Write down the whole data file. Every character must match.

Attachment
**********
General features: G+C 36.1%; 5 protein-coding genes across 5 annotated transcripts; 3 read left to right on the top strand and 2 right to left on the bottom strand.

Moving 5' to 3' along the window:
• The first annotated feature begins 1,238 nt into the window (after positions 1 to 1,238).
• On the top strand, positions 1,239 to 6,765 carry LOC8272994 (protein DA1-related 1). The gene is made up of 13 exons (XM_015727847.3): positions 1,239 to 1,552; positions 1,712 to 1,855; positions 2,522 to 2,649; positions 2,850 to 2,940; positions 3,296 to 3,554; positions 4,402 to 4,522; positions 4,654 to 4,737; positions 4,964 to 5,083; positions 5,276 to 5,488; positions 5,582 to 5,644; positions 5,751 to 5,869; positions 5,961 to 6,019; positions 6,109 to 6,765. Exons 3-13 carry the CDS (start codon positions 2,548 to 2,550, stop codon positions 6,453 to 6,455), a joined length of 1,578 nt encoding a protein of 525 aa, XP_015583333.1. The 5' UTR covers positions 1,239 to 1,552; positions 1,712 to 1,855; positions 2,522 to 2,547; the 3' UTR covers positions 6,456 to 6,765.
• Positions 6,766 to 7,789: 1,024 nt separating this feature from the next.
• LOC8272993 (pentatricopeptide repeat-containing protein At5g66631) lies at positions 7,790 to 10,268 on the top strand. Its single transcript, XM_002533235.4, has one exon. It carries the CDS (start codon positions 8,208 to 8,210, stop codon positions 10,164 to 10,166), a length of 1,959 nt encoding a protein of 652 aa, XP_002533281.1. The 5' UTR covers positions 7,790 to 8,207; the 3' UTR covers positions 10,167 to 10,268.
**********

General features: G+C 36.1%; 5 protein-coding genes across 5 annotated transcripts; 3 read left to right on the top strand and 2 right to left on the bottom strand.

Moving 5' to 3' along the window:
• The first annotated feature begins 1,238 nt into the window (after positions 1 to 1,238).
• On the top strand, positions 1,239 to 6,765 carry LOC8272994 (protein DA1-related 1). The gene is made up of 13 exons (XM_015727847.3): positions 1,239 to 1,552; positions 1,712 to 1,855; positions 2,522 to 2,649; positions 2,850 to 2,940; positions 3,296 to 3,554; positions 4,402 to 4,522; positions 4,654 to 4,737; positions 4,964 to 5,083; positions 5,276 to 5,488; positions 5,582 to 5,644; positions 5,751 to 5,869; positions 5,961 to 6,019; positions 6,109 to 6,765. Exons 3-13 carry the CDS (start codon positions 2,548 to 2,550, stop codon positions 6,453 to 6,455), a joined length of 1,578 nt encoding a protein of 525 aa, XP_015583333.1. The 5' UTR covers positions 1,239 to 1,552; positions 1,712 to 1,855; positions 2,522 to 2,547; the 3' UTR covers positions 6,456 to 6,765.
• Positions 6,766 to 7,789: 1,024 nt separating this feature from the next.
• LOC8272993 (pentatricopeptide repeat-containing protein At5g66631) lies at positions 7,790 to 10,268 on the top strand. Its single transcript, XM_002533235.4, has one exon. It carries the CDS (start codon positions 8,208 to 8,210, stop codon positions 10,164 to 10,166), a length of 1,959 nt encoding a protein of 652 aa, XP_002533281.1. The 5' UTR covers positions 7,790 to 8,207; the 3' UTR covers positions 10,167 to 10,268.